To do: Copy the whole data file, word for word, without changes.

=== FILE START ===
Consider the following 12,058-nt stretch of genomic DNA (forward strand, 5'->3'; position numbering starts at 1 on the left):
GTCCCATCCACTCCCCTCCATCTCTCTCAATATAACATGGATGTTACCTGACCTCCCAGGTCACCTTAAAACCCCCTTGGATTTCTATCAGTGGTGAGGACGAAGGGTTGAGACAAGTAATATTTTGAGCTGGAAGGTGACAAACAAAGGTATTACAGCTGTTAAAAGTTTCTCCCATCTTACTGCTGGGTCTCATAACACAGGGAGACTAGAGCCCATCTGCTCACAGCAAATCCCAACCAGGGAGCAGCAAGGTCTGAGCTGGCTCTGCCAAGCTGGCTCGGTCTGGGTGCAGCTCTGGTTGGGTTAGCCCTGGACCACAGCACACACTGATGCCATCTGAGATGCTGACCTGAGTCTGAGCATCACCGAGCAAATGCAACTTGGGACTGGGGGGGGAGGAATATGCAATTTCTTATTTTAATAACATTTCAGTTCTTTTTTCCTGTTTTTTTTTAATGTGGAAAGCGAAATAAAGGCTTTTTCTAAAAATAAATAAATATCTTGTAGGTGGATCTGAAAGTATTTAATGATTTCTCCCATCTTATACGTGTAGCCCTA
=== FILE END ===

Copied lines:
Consider the following 12,058-nt stretch of genomic DNA (forward strand, 5'->3'; position numbering starts at 1 on the left):
GTCCCATCCACTCCCCTCCATCTCTCTCAATATAACATGGATGTTACCTGACCTCCCAGGTCACCTTAAAACCCCCTTGGATTTCTATCAGTGGTGAGGACGAAGGGTTGAGACAAGTAATATTTTGAGCTGGAAGGTGACAAACAAAGGTATTACAGCTGTTAAAAGTTTCTCCCATCTTACTGCTGGGTCTCATAACACAGGGAGACTAGAGCCCATCTGCTCACAGCAAATCCCAACCAGGGAGCAGCAAGGTCTGAGCTGGCTCTGCCAAGCTGGCTCGGTCTGGGTGCAGCTCTGGTTGGGTTAGCCCTGGACCACAGCACACACTGATGCCATCTGAGATGCTGACCTGAGTCTGAGCATCACCGAGCAAATGCAACTTGGGACTGGGGGGGGAGGAATATGCAATTTCTTATTTTAATAACATTTCAGTTCTTTTTTCCTGTTTTTTTTTAATGTGGAAAGCGAAATAAAGGCTTTTTCTAAAAATAAATAAATATCTTGTAGGTGGATCTGAAAGTATTTAATGATTTCTCCCATCTTATACGTGTAGCCCTA